This Day in History (29-Dec-1930) – Sir Muhammad Iqbal’s presidential address in Allahabad introduces the two-nation theory

Sir Muhammad Iqbal remains in India both a controversial and revered figure. To nationalists he is the misguided intellectual progenitor of Pakistan; but to many lovers of poetry he is one of India’s greatest 20th century poets, perhaps next only to Rabindranath Tagore. Though he wrote in both Urdu and Persian, it is mainly upon his Urdu poetry that his fame rests. In India he is also remembered as the author of the popular song Tarana-i-Hindi  – ‘Saare Jahaan Se Achcha’. In 1922, he was knighted by King George V, giving him the title “Sir”.

Having pursued higher studies in Lahore, by 1905 he was off to England. Prior to his departure, he had already become famous as a poet for such nationalist poems as Naya Shivala- ‘The New Temple’ and Tarana-i-Hindi. Western society and German vitalist philosophy had a major impact on him. He envisaged that if Muslims could recreate the Islam for modern-times, they could offer a model for the East and to the world in general. He believed that a polity created by Muslims in India could serve as a rallying point for Muslims throughout the world and the beginning step towards a global brotherhood. This is the background to his 1930 speech at the Allahabad session of the Muslim League where the first geographic outlines of this state were demarcated.

Dr. Sir Muhammad Iqbal delivered the presidential address at the 21st Session of the All India Muslim League held from 29-30 December, 1930, in which he declared: “I would like to see the Punjab, North-West Frontier Province, Sindh and Baluschistan amalgamated into a single state. Self-government within the British Empire, or without the British Empire, the formation of a consolidated North-West Indian Muslim state appears to me to be the final destiny of the Muslims, at least of North West India”. Largely due to the course of the political events that ensued, Iqbal has ended up becoming the poet-patriot of Pakistan. After the creation of Pakistan, nine years after Iqbal’s death, Jinnah and other League politicians would publicly credit Iqbal as one of the visionaries and founders of the new state. The Pakistan government officially named him a “national poet”. His birthday ‘Iqbal Day’ is a public holiday in Pakistan.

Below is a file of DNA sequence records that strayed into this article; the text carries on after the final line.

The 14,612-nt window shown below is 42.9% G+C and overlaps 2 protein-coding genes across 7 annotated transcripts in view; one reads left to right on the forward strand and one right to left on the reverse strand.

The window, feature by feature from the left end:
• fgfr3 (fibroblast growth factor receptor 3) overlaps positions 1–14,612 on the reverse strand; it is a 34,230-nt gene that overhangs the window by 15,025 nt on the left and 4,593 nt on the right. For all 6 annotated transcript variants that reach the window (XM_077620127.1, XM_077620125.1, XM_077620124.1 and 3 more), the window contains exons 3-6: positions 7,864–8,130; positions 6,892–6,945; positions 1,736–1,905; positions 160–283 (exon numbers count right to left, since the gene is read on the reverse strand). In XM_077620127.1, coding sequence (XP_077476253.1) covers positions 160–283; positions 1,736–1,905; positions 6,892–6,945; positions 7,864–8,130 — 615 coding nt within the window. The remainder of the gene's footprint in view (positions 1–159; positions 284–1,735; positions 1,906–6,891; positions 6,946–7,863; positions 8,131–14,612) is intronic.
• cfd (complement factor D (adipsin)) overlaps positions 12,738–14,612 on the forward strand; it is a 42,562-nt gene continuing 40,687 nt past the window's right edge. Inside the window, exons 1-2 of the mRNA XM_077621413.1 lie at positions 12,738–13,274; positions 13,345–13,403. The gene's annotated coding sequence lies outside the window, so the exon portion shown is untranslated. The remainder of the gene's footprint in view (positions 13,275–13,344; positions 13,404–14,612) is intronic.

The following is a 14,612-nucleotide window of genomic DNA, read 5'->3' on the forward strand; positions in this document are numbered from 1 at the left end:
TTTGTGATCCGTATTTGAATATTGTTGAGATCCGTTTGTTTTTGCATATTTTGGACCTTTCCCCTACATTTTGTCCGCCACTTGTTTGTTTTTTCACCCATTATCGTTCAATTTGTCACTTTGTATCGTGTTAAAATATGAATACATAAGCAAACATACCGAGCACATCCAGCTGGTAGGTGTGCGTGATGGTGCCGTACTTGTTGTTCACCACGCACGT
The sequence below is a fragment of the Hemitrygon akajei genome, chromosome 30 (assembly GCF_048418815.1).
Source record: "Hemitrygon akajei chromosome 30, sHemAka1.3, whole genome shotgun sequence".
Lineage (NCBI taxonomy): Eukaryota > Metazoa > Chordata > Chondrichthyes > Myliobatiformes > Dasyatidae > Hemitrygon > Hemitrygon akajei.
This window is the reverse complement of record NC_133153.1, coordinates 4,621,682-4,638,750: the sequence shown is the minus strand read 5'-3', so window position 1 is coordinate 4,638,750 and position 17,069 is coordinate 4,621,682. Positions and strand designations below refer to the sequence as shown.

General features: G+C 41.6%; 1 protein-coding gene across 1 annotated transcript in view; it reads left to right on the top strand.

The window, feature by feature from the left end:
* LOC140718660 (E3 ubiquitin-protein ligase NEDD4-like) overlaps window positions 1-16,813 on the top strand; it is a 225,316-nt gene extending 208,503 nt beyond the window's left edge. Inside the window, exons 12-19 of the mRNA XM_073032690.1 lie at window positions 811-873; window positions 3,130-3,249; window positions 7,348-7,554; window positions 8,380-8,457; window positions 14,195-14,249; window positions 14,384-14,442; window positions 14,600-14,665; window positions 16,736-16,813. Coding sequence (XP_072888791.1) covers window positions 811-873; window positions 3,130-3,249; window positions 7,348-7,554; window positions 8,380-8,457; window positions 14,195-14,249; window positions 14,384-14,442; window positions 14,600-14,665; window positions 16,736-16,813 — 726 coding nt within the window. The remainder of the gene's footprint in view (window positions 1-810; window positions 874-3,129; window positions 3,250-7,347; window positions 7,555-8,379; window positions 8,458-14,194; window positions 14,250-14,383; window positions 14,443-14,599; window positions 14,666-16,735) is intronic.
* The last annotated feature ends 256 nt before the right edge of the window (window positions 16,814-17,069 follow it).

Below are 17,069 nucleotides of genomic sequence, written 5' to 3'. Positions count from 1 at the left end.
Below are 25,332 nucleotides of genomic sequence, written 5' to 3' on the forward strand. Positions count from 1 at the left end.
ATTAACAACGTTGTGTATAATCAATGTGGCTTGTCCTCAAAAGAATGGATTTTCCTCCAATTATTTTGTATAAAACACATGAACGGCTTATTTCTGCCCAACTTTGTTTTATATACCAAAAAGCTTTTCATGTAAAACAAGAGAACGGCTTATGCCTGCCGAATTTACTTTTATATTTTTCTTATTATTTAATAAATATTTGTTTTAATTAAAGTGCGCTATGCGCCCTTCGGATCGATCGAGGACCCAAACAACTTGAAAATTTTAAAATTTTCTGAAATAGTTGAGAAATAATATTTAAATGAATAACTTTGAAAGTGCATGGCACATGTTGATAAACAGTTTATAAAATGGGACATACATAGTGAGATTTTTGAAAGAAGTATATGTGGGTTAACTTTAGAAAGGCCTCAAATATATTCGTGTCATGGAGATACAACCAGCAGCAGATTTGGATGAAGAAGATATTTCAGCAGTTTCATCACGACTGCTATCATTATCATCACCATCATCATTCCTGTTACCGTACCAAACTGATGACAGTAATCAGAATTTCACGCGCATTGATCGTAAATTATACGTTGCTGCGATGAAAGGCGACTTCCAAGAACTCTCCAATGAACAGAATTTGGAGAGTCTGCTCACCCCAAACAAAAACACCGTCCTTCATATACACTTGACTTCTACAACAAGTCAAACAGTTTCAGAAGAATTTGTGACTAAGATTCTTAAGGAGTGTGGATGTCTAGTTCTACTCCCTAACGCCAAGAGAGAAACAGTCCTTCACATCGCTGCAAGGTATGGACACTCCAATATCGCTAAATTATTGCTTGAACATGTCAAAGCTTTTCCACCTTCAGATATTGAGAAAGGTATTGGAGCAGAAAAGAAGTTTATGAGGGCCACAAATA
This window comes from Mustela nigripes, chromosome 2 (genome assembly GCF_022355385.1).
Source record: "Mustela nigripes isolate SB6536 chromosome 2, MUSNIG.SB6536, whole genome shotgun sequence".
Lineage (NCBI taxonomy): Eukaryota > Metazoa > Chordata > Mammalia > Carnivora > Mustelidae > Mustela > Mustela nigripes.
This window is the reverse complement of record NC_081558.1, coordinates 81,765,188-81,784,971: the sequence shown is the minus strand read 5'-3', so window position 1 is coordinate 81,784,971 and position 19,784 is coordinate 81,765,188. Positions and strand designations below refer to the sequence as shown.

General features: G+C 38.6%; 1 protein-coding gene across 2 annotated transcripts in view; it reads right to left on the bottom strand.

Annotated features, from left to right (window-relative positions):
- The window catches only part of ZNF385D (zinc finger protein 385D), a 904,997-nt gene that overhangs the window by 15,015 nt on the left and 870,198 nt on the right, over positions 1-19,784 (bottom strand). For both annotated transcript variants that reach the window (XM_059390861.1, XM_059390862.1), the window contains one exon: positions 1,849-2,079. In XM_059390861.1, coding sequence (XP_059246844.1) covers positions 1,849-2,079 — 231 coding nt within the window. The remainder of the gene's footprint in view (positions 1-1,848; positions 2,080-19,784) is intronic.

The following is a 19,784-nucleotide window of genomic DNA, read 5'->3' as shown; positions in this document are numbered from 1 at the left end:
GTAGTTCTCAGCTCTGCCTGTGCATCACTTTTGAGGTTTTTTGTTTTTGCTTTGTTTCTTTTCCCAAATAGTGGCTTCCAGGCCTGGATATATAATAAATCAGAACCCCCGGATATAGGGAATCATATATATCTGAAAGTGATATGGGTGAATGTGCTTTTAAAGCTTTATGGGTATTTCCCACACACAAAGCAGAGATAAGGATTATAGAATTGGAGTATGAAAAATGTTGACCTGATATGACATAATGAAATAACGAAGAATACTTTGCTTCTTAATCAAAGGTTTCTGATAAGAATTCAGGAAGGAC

Reference:

http://en.wikipedia.org/wiki/December_29

http://www.allamaiqbal.com/publications/journals/review/aproct09/7.htm

https://www.sscnet.ucla.edu/southasia/History/British/Iqbal.html

http://www.newworldencyclopedia.org/entry/Muhammad_Iqbal

http://www.poemhunter.com/allama-muhammad-iqbal/biography/

http://en.wikipedia.org/wiki/Muhammad_Iqbal

This Day in History (4-Dec-1924) – Gateway of India was inagurated by Lord Riding

The objective behind the construction of the Gateway of India was to commemorate the visit of King George V and Queen Mary to Bombay (Mumbai). In March 1911, Sir George Sydenham Clarke, who was then the Governor of Bombay, laid down the monument’s first foundation. Although, this plan was approved in 1914, the reclamations at Apollo Bunder were completed in 1919. The architectural design of Gateway of India was fashioned by architect, George Wittet. It took four years to complete this monument’s construction.

The structural design of the Gateway of India is constituted of a large arch, with a height of 26m. The monument is built in yellow basalt and indissoluble concrete. The structural plan of Gateway of India is designed in the Indo-Saracenic style. One can also find traces of Muslim architectural styles incorporated in the structure of the grandiose edifice. The central dome of the monument is about 48 feet in diameter, with a total height of 83 feet. Designed with intricate latticework, the 4 turrets are the prominent features of the entire structure of the Gateway of India. There are steps constructed behind the arch of the Gateway that leads to the Arabian Sea. The monument is structured in such a way that one can witness the large expanse of the ‘blue blanket’ right ahead, welcoming and sending off ships and visitors.

At one point of time, this monument represented the grandeur of the British Raj in India. The total construction cost of this monument was approximately 21 lakhs. The passing of the ‘First Battalion of the Somerset Light Infantry’ was recorded as the first main event that took place at the Gateway of India. This ceremony was conducted on February 28, 1948, when the last set of British troops and divisions left India, post-independence.

Reference:

http://www.indianage.com/search.php

http://www.mumbai.org.uk/gate-way-of-india.html